The Student News Site of Texas A&M University - College Station

The Battalion

The Student News Site of Texas A&M University - College Station

The Battalion

The Student News Site of Texas A&M University - College Station

The Battalion

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Texas A&M University System Chancellor John Sharp attends the Class of 1972 50-year reunion in Kyle Field on April 20, 2022.
A&M System’s Title IX director suspended after supporting Biden's Title IX changes
Nicholas Gutteridge, Managing Editor • May 23, 2024
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Texas A&M utility Gavin Grahovac (9) throws the ball during A&Ms game against Georgia on Friday, April 26, 2024, at Olsen Field. (CJ Smith/The Battalion)
Southern slugfest
Shalina Sabih, Sports Writer • May 23, 2024

The No. 3 Texas A&M baseball team took on No. 1 Tennessee Thursday at 1 p.m. at Hoover Metropolitan Stadium in Hoover, Alabama. Despite its...

Texas A&M pitcher Evan Aschenbeck (53) reacts after throwing the final strike out during Texas A&M’s game against Mississippi State on Saturday, March 23, 2024, at Olsen Field. (Chris Swann/ The Battalion)
Down but not out
May 23, 2024
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Beekeeper Shelby Dittman scoops bees back into their hive during a visit on Friday, April 5, 2024. (Kyle Heise/The Battalion)
Bee-hind the scenes
Shalina Sabih, Sports Writer • May 1, 2024

The speakers turn on. Static clicks. And a voice reads “Your starting lineup for the Texas A&M Aggies is …” Spectators hear that...

Kennedy White, 19, sits for a portrait in the sweats she wore the night of her alleged assault inside the Y.M.C.A building that holds Texas A&M’s Title IX offices in College Station, Texas on Feb. 16, 2024 (Ishika Samant/The Battalion).
'I was terrified'
April 25, 2024
Scenes from 74
Scenes from '74
April 25, 2024
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Farewell from the graduating Battalion staff of 2024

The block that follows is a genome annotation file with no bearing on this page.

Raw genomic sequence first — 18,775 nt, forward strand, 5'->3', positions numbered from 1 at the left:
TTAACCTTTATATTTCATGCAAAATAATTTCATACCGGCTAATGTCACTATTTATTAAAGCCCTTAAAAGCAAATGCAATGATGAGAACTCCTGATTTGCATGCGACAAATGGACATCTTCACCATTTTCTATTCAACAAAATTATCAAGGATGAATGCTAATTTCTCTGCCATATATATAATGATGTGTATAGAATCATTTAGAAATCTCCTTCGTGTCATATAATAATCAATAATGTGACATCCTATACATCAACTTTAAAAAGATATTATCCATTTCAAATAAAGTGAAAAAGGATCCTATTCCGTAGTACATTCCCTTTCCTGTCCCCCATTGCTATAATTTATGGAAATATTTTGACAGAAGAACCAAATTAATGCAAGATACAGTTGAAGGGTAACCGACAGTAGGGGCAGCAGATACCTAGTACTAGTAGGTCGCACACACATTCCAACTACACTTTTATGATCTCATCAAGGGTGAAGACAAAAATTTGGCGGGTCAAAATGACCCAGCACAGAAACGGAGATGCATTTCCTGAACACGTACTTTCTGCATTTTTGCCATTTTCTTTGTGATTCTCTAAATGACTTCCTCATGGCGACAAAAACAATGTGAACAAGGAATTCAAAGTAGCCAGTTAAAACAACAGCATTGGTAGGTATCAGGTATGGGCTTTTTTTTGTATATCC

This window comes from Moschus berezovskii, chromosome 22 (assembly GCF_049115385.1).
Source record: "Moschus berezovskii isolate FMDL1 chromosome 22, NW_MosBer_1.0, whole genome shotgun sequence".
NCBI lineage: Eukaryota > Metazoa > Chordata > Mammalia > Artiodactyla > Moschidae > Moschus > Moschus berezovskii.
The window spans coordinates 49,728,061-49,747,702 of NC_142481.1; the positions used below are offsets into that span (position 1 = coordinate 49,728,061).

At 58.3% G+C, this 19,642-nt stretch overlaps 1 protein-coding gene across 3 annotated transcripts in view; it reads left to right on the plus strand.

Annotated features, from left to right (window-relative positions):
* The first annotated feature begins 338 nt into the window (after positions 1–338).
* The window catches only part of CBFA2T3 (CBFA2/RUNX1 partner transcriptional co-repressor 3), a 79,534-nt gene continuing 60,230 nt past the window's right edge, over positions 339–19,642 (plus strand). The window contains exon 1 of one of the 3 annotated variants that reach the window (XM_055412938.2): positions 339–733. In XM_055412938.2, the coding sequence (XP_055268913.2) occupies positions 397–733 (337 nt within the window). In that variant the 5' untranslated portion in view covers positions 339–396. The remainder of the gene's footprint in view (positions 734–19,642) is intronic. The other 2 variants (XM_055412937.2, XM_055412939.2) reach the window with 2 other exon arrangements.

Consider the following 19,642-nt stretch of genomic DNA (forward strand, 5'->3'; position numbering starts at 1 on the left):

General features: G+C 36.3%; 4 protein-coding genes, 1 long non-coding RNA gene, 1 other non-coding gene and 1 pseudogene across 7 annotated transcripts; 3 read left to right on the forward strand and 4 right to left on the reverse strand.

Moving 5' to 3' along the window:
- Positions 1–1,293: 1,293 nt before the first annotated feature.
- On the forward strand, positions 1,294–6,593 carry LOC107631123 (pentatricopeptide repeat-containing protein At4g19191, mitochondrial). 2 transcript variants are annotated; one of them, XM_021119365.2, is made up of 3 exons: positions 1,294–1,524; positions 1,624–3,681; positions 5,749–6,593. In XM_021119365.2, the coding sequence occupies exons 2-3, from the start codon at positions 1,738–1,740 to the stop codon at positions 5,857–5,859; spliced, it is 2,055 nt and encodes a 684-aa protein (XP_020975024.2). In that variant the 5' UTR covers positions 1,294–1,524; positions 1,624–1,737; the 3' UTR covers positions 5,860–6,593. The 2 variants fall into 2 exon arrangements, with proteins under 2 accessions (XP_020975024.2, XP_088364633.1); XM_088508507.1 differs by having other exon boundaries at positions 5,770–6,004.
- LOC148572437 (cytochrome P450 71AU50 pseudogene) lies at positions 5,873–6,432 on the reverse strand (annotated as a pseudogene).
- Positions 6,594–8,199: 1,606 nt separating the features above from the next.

Farewell from the graduating Battalion staff of 2024
The BattalionMay 4, 2024

Survivor: ‘Ready for the day when all of us can breathe easily’

Editor’s note: The Battalion does not publish identifying information of rape and sexual assault victims. The names in this article were omitted to protect the subjects’ identities.
“I’m sorry,” he said. “Are you okay? It just seemed like the thing to do.”
I turned away. Finally, I said, “It’s okay. I’m just thinking. It’s been a long day.”
It was 3 a.m. We’d been up talking about God only knows what. He’d kissed me, but I didn’t want more. We’d been dating for only a short time, virtual strangers. I was naïve enough to think that he shouldn’t drive back to his apartment at that hour; it had been a long football game day, and we were tired and exhilarated by the victory. At least, I was. But he was conscious enough to put his hand around my throat, hard and unforgiving, and bite my lip until I bled. If I’d had the breath to say no, I don’t think I could have. I felt empty, and he pulled my hair, he clutched my throat, and I was gone, somewhere else. I do not know where.
Of course there was further context, other details. But my identity and my past have no bearing on what happened to me, because it was something that was done to me, by another human being. No one asks survivors of robberies whether they were asking for it.
I was numb afterwards. Afraid to draw attention to what happened, I deflected his questions, unable to think, somehow, of a way to ask him to leave. By morning, watching him sleep, I’d convinced myself that it was a miscommunication, and that what was done, was done. I moved on because it was the only thing I could do to remain emotionally intact; it was the least complicated option.
But a year later found me racing out of a lecture on sexual assault, with a constricted, tight feeling in my throat that wouldn’t leave. With shaking hands, I dialed HelpLine. I started seeing a counselor. I saw my doctor, who explained the legalities. I saw a trusted mentor, who remains unswervingly supportive. I saw my friends, who were, many times, the reason I got out of bed. I kept going to class; this was nearly all I did.
Now, I still sometimes feel like it’s all I can do to survive. My experience isn’t uncommon, nor is it representative of all survivors’ experiences, so I can only speak on what I know. I know that it is not easy to speak up within a system that is largely distrusting at best. I know that we must educate ourselves on what consent looks like, because I wouldn’t wish my pain on anyone; no daughter, brother, friend, or stranger. I know that we must rehabilitate our survivors, conscious that one solution doesn’t fit all, and we must remember that while I am the one in five, I am more than a statistic. And I am ready for a day when all of us can breathe easily.
Anonymous ’16

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